Milk oligosaccharides function as signalling molecules

Bethany Henrick, Foods for Health Institute and Dept. of Food Science and Technology,
University of California, Davis, USA

The intestinal mucosa is the body’s largest surface, and is among one of the most heavily glycosylated. It is thought that the principle function of these glycans is to mediate communicationwith the extra- cellular environment. Given that it is becoming increasingly clear that the microenvironment of this mucosal environment has a marked influence on the downstream immune responses, we need to better understand the interactions between ingested glycans, their effect on the intestinal microflora and, our primary focus, how they may serve as signalling molecules that directly impact intestinal epithelial and immune cells. Human milk oligosaccharides (HMO) are a family of structurally diverse (~200 species) unconjugated glycans that are highly abundant in (5-20 mg/mL), and have beneficial effects such as prebiotic effects, antiadhesive antimicrobial roles, and possibly have anti-inflammatory functions in both epithelial and immune cell. Similar in structure, unconjugated glycans known as bovine milk oligosaccharides (BMO) are also present in high concentration in bovine colostrum and may potentially exhibit similar modulating functions in epithelial and immune cells.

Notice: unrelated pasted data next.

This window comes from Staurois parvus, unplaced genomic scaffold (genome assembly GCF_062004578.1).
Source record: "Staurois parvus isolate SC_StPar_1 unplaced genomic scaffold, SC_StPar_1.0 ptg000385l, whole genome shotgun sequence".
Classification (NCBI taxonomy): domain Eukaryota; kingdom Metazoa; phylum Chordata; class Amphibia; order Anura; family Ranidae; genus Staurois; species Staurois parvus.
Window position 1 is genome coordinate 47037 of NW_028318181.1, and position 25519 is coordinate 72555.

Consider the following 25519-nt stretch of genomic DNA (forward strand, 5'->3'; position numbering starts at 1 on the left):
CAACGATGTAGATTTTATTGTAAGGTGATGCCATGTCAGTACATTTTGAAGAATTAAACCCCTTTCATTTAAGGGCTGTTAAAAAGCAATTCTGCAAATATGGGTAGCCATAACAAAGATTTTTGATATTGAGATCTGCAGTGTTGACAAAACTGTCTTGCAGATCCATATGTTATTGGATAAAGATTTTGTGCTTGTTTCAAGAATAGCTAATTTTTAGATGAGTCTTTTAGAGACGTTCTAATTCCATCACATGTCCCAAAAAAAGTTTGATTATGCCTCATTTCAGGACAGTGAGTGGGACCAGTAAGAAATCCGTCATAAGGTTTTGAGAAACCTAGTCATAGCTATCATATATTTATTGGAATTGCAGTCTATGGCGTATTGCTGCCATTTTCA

Importantly, BMOs represent an unlimited resource, and thus it is imperative to determine their immunomodulating effects on intestinal epithelial and immune cells. Using oligosaccharide fractions derived from human and bovine colostrum at the Milk Processing Lab, University of California, Davis, we first investigated the direct effects of HMO and BMO on the well-established intestinal epithelial cell (IEC) line, Caco-2. Our data showed that HMO induced an immediate and significant increase in COX-2 and tight junction protein, ZO-1 expression, and, interestingly, a significant but relatively mild production of pro- inflammatory cytokine, IL-8 in a dose-dependent manner. Detection of IL-8 production in the supernatant showed a significant but mild increase in Caco-2 supernatant. Likewise, supernatant tested from IEC lines exposed to BMO showed significantly increased IL-8 production.

We next tested the immunomodulating effects of both HMO and BMO, and observed that IECs treated with varying doses of HMO before LPS exposure showed a significant decrease in IL-8 production compared to medium alone. Conversely, IECs exposed to varying concentrations of BMO prior to LPS exposure produced significantly more proinflammatory cytokine compared to LPS alone. Taken together, these data suggest that milk oligosaccharides effect IEC signalling and should be investigated further for possible immunomodulatory therapies.

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